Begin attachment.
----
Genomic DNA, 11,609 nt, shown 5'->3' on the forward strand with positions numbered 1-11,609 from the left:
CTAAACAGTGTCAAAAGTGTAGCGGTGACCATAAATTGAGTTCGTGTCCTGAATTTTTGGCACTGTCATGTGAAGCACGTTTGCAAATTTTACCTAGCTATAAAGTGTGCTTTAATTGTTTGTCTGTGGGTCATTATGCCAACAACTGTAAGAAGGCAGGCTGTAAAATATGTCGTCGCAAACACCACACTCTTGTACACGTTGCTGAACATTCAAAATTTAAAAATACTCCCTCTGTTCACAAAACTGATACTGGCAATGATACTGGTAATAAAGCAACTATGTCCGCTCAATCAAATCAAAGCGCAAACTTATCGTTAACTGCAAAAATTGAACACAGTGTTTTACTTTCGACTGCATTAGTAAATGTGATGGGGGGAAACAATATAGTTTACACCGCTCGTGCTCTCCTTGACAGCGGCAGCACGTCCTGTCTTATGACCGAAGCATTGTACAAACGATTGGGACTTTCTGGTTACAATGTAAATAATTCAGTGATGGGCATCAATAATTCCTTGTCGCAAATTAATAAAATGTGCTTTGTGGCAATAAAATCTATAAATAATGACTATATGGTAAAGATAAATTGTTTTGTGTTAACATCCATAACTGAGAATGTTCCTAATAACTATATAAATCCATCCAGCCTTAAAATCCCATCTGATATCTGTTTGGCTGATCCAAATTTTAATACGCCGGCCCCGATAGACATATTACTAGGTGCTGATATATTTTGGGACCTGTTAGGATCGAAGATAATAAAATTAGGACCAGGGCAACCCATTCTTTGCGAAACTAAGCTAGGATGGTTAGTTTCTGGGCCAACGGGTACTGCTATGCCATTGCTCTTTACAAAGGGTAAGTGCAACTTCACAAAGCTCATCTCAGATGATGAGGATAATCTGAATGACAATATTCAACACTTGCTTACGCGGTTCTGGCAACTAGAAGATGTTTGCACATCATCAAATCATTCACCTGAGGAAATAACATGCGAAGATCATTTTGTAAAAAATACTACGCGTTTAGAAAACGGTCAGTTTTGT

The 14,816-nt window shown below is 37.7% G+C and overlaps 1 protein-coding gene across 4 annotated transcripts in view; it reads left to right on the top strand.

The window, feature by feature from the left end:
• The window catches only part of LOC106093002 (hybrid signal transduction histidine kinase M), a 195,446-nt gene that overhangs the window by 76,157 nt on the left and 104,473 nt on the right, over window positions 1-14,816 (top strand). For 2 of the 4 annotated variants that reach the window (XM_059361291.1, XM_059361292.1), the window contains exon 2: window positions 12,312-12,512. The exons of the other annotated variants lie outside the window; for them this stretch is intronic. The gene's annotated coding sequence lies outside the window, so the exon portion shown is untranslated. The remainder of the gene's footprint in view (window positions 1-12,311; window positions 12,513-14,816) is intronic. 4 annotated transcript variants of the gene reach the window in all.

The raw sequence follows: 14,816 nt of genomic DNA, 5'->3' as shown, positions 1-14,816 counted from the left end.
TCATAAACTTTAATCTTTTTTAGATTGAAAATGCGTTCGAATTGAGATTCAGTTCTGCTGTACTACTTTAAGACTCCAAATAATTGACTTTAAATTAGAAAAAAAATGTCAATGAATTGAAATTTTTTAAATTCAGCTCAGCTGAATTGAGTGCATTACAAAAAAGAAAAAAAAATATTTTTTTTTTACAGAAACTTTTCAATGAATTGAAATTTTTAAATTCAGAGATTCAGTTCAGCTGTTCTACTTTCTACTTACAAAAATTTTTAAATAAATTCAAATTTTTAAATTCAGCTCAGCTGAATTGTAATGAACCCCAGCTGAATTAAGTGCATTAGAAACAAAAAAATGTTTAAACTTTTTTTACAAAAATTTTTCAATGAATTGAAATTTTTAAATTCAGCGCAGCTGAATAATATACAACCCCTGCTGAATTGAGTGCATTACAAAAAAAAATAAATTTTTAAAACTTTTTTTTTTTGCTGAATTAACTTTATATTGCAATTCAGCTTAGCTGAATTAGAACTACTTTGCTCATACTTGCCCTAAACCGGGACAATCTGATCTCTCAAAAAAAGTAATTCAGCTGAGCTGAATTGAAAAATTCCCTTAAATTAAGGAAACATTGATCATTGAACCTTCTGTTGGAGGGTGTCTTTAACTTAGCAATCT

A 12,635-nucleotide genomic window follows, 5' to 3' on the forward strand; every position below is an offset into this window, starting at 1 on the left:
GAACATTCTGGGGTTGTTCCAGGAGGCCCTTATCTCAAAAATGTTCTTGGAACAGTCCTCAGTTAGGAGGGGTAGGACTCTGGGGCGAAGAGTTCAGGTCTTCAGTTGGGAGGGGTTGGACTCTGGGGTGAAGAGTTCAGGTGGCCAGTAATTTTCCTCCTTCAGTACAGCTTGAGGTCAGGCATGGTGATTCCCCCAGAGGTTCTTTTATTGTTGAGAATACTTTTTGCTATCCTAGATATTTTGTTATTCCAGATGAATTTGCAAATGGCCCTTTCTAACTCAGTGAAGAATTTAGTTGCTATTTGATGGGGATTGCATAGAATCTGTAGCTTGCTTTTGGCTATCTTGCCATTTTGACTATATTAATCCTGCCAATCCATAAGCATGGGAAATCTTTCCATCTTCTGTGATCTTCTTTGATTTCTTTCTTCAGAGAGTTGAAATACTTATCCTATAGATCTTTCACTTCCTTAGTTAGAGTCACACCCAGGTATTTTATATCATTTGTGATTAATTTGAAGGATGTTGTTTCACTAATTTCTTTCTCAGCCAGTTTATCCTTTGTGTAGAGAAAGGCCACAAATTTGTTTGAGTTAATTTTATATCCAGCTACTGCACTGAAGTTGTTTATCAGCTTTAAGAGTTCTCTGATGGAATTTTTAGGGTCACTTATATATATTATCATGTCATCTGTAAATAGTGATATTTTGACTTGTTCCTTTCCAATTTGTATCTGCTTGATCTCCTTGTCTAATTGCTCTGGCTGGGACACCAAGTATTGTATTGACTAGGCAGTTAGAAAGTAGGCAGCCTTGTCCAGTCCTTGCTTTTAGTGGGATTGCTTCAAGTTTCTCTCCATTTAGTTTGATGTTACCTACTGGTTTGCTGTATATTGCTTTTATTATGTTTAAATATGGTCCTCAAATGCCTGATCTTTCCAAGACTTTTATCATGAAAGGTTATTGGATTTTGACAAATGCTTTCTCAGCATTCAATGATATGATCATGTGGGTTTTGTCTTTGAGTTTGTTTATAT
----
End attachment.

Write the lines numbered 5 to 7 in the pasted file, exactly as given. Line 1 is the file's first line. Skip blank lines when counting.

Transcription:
• The window catches only part of LOC106093002 (hybrid signal transduction histidine kinase M), a 195,446-nt gene that overhangs the window by 76,157 nt on the left and 104,473 nt on the right, over window positions 1-14,816 (top strand). For 2 of the 4 annotated variants that reach the window (XM_059361291.1, XM_059361292.1), the window contains exon 2: window positions 12,312-12,512. The exons of the other annotated variants lie outside the window; for them this stretch is intronic. The gene's annotated coding sequence lies outside the window, so the exon portion shown is untranslated. The remainder of the gene's footprint in view (window positions 1-12,311; window positions 12,513-14,816) is intronic. 4 annotated transcript variants of the gene reach the window in all.

The raw sequence follows: 14,816 nt of genomic DNA, 5'->3' as shown, positions 1-14,816 counted from the left end.
TCATAAACTTTAATCTTTTTTAGATTGAAAATGCGTTCGAATTGAGATTCAGTTCTGCTGTACTACTTTAAGACTCCAAATAATTGACTTTAAATTAGAAAAAAAATGTCAATGAATTGAAATTTTTTAAATTCAGCTCAGCTGAATTGAGTGCATTACAAAAAAGAAAAAAAAATATTTTTTTTTTACAGAAACTTTTCAATGAATTGAAATTTTTAAATTCAGAGATTCAGTTCAGCTGTTCTACTTTCTACTTACAAAAATTTTTAAATAAATTCAAATTTTTAAATTCAGCTCAGCTGAATTGTAATGAACCCCAGCTGAATTAAGTGCATTAGAAACAAAAAAATGTTTAAACTTTTTTTACAAAAATTTTTCAATGAATTGAAATTTTTAAATTCAGCGCAGCTGAATAATATACAACCCCTGCTGAATTGAGTGCATTACAAAAAAAAATAAATTTTTAAAACTTTTTTTTTTTGCTGAATTAACTTTATATTGCAATTCAGCTTAGCTGAATTAGAACTACTTTGCTCATACTTGCCCTAAACCGGGACAATCTGATCTCTCAAAAAAAGTAATTCAGCTGAGCTGAATTGAAAAATTCCCTTAAATTAAGGAAACATTGATCATTGAACCTTCTGTTGGAGGGTGTCTTTAACTTAGCAATCT